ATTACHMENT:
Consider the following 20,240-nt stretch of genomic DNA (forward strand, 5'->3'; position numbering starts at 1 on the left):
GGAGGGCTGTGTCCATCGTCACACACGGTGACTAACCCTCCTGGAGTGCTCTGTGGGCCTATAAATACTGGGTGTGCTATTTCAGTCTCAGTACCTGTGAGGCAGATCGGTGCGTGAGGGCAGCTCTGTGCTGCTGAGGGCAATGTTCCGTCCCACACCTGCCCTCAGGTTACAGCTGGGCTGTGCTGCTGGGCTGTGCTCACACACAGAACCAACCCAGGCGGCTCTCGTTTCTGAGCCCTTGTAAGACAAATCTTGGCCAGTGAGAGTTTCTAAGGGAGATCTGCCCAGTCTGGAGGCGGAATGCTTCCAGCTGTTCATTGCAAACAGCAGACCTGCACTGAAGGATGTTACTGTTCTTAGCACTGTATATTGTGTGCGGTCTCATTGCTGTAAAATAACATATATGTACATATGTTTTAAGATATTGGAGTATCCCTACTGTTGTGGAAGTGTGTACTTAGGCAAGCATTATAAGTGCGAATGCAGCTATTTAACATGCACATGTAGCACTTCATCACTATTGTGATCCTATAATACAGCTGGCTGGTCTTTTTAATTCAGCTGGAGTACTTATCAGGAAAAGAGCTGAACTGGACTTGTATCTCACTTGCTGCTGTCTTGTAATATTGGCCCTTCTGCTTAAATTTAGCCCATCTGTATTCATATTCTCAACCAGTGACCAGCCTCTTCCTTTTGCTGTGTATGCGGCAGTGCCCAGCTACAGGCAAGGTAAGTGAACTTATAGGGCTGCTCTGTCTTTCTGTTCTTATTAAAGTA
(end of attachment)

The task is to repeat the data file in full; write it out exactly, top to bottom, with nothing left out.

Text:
Consider the following 20,240-nt stretch of genomic DNA (forward strand, 5'->3'; position numbering starts at 1 on the left):
GGAGGGCTGTGTCCATCGTCACACACGGTGACTAACCCTCCTGGAGTGCTCTGTGGGCCTATAAATACTGGGTGTGCTATTTCAGTCTCAGTACCTGTGAGGCAGATCGGTGCGTGAGGGCAGCTCTGTGCTGCTGAGGGCAATGTTCCGTCCCACACCTGCCCTCAGGTTACAGCTGGGCTGTGCTGCTGGGCTGTGCTCACACACAGAACCAACCCAGGCGGCTCTCGTTTCTGAGCCCTTGTAAGACAAATCTTGGCCAGTGAGAGTTTCTAAGGGAGATCTGCCCAGTCTGGAGGCGGAATGCTTCCAGCTGTTCATTGCAAACAGCAGACCTGCACTGAAGGATGTTACTGTTCTTAGCACTGTATATTGTGTGCGGTCTCATTGCTGTAAAATAACATATATGTACATATGTTTTAAGATATTGGAGTATCCCTACTGTTGTGGAAGTGTGTACTTAGGCAAGCATTATAAGTGCGAATGCAGCTATTTAACATGCACATGTAGCACTTCATCACTATTGTGATCCTATAATACAGCTGGCTGGTCTTTTTAATTCAGCTGGAGTACTTATCAGGAAAAGAGCTGAACTGGACTTGTATCTCACTTGCTGCTGTCTTGTAATATTGGCCCTTCTGCTTAAATTTAGCCCATCTGTATTCATATTCTCAACCAGTGACCAGCCTCTTCCTTTTGCTGTGTATGCGGCAGTGCCCAGCTACAGGCAAGGTAAGTGAACTTATAGGGCTGCTCTGTCTTTCTGTTCTTATTAAAGTA